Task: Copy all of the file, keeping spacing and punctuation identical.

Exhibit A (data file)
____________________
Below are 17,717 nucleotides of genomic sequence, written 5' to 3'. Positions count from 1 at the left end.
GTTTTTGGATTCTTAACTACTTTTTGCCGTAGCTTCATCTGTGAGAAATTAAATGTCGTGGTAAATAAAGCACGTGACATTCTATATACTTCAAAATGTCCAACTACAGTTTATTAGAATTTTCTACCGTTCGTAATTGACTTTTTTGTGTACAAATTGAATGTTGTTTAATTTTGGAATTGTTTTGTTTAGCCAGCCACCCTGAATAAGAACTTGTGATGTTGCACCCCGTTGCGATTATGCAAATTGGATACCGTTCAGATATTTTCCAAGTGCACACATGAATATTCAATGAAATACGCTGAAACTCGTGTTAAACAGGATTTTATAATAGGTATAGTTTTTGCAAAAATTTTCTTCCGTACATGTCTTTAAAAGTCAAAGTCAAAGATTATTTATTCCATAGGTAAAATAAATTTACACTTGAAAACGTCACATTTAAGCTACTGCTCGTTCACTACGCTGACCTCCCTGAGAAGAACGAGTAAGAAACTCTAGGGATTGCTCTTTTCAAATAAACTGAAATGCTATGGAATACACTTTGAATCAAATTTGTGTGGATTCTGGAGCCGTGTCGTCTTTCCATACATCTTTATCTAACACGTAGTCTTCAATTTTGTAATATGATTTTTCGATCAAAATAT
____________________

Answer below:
Below are 17,717 nucleotides of genomic sequence, written 5' to 3'. Positions count from 1 at the left end.
GTTTTTGGATTCTTAACTACTTTTTGCCGTAGCTTCATCTGTGAGAAATTAAATGTCGTGGTAAATAAAGCACGTGACATTCTATATACTTCAAAATGTCCAACTACAGTTTATTAGAATTTTCTACCGTTCGTAATTGACTTTTTTGTGTACAAATTGAATGTTGTTTAATTTTGGAATTGTTTTGTTTAGCCAGCCACCCTGAATAAGAACTTGTGATGTTGCACCCCGTTGCGATTATGCAAATTGGATACCGTTCAGATATTTTCCAAGTGCACACATGAATATTCAATGAAATACGCTGAAACTCGTGTTAAACAGGATTTTATAATAGGTATAGTTTTTGCAAAAATTTTCTTCCGTACATGTCTTTAAAAGTCAAAGTCAAAGATTATTTATTCCATAGGTAAAATAAATTTACACTTGAAAACGTCACATTTAAGCTACTGCTCGTTCACTACGCTGACCTCCCTGAGAAGAACGAGTAAGAAACTCTAGGGATTGCTCTTTTCAAATAAACTGAAATGCTATGGAATACACTTTGAATCAAATTTGTGTGGATTCTGGAGCCGTGTCGTCTTTCCATACATCTTTATCTAACACGTAGTCTTCAATTTTGTAATATGATTTTTCGATCAAAATAT